• Are plaintiffs more motivated to request native files than defendants because they are more invested in using the metadata?
  • Does the EDRM model seem more like a defense model than a plaintiff model, given that it is more focused on producing then presenting? Should there be a model for requesting parties?

To research this issue, I decided to begin by asking several attorneys with Plaintiffs’ side experience, past and present, the following question, “What would you say are your top 3 pain points in plaintiffs’ eDiscovery work?”

My query went to the following attorneys:

  • Craig Ball, well known consultant, ESI expert, Special Master, former plaintiffs’ attorney and author of the Ball in Your Court blog;
  • Ariana Tadler, Managing Partner at Milberg Tadler Phillips Grossman LLP & Founding Principal at Meta-e Discover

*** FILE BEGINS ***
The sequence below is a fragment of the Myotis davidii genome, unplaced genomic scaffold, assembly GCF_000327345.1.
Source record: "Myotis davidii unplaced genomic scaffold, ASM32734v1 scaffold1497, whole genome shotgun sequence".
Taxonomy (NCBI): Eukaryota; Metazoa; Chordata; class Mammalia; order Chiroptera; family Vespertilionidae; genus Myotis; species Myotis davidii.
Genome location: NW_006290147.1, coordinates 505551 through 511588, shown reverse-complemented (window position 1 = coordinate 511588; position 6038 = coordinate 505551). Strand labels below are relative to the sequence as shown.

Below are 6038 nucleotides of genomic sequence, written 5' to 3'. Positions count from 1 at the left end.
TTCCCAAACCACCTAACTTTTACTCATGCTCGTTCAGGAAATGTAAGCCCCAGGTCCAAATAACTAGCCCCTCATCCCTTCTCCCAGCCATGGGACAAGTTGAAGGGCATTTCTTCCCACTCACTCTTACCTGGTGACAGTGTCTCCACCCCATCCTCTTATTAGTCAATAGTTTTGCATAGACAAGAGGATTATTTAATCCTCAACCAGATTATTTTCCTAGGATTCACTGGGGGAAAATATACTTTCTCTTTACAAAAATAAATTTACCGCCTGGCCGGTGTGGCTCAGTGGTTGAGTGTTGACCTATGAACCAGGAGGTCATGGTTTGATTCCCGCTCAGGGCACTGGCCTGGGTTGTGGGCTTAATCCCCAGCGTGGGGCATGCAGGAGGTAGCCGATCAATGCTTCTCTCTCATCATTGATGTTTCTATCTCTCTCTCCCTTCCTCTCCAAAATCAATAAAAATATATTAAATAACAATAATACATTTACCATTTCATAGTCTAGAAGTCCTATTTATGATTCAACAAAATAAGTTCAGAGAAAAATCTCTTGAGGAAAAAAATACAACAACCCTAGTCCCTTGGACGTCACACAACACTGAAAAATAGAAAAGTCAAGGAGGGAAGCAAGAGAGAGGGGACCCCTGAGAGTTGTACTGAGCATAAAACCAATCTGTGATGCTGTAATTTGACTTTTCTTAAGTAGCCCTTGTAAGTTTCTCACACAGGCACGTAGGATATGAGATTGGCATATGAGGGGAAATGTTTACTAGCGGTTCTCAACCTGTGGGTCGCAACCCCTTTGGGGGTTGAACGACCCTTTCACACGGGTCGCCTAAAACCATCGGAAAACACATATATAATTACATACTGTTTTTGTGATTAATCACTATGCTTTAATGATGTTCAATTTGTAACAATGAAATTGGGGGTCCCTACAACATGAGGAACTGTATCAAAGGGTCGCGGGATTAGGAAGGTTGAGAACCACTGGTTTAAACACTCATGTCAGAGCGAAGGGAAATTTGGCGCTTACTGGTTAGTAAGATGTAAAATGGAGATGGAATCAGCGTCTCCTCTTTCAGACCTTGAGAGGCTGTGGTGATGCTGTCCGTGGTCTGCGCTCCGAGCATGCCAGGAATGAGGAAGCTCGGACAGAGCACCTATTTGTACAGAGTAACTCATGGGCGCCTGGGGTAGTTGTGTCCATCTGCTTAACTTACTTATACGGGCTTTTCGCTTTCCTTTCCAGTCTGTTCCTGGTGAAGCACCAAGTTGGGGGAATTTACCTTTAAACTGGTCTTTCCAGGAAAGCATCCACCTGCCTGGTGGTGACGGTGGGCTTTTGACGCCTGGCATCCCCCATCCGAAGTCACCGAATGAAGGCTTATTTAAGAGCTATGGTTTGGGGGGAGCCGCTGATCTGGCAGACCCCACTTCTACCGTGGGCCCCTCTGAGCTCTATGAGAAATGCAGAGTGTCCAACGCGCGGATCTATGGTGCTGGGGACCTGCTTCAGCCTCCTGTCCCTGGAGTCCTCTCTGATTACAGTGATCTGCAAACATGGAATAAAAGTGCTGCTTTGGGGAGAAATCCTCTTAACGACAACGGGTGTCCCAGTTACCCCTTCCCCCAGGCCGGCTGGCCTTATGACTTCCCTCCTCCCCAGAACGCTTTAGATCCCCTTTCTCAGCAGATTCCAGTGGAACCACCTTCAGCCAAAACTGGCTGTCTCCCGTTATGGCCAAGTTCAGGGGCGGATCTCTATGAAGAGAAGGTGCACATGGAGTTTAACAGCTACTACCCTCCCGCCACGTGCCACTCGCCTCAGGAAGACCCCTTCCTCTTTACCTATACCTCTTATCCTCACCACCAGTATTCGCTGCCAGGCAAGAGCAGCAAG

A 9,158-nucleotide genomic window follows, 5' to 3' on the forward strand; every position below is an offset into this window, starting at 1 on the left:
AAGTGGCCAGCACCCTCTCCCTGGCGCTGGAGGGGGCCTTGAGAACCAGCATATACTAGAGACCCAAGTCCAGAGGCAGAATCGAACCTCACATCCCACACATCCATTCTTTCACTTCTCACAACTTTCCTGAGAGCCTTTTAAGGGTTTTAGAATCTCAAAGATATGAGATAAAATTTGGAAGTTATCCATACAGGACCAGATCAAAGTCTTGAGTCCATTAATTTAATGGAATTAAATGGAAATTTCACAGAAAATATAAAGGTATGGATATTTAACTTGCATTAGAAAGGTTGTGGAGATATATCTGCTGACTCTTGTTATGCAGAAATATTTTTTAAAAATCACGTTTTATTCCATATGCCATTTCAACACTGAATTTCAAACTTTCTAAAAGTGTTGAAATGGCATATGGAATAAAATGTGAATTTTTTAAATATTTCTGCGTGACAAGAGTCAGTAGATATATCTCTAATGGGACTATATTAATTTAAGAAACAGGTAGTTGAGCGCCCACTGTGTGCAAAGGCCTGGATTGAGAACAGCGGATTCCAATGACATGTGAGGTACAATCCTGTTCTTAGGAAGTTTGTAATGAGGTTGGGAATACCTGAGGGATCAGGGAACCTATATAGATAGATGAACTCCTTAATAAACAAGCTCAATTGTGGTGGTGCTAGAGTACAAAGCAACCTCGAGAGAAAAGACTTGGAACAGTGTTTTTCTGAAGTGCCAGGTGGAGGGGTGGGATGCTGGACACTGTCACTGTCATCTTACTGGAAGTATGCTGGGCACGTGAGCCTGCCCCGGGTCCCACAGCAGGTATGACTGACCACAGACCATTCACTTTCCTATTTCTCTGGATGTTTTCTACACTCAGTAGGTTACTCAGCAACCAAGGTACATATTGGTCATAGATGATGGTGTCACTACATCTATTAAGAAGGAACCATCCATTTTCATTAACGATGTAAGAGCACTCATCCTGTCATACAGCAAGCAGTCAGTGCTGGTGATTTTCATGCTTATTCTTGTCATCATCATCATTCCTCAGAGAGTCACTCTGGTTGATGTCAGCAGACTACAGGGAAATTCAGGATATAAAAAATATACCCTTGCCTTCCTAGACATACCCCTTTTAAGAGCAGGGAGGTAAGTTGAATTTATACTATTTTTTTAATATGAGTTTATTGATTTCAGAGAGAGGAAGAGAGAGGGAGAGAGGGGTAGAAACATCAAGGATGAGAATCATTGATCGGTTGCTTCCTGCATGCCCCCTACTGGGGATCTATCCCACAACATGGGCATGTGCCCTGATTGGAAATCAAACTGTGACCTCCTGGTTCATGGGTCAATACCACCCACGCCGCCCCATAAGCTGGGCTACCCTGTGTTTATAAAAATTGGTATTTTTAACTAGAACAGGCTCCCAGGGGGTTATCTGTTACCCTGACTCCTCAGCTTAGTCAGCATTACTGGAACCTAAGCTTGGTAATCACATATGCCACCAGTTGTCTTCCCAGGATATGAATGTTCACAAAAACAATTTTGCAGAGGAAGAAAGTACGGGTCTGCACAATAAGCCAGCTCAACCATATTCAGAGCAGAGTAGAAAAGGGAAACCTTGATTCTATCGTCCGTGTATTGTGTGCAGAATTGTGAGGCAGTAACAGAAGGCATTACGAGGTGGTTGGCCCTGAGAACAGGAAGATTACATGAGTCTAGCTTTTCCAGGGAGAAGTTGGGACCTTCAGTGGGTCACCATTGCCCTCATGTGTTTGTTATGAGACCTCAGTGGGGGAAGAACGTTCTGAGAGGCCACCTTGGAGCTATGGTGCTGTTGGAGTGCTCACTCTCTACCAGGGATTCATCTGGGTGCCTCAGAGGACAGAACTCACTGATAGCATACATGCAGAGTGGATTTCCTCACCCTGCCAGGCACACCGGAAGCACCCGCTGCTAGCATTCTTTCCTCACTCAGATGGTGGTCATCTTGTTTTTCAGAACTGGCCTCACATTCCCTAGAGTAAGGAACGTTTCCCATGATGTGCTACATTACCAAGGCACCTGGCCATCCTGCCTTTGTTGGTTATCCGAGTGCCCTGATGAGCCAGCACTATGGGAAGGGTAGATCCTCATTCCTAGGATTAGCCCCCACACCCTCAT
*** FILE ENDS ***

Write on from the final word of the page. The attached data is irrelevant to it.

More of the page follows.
• Bob Eisenberg, Director, eDiscovery & Information Governance at Larson Security LLC and Program Director at the Cleveland-Marshall College of Law (CMLaw) eDiscovery Professional Certificate Program
  • Drew Ashby, Wrongful Death and Catastrophic Injury Trial Attorney at The Cooper Firm
  • Jean Martin, head of the Morgan & Morgan Complex Litigation Group in Wilmington, North Carolina

In this paper, we will take a look at their responses and comments regarding the biggest eDiscovery challenges facing plaintiff’s attorneys, as follows:

  1. Top Three eDiscovery Pain Points Experienced by Plaintiff’s Attorneys
  2. Cooperation Challenges
  3. Lack of Competence Challenges
  4. Conclusions

We’ll publish Part 2 – Top Three eDiscovery Pain Points Experienced by Plaintiff’s Attorneys – on Thursday.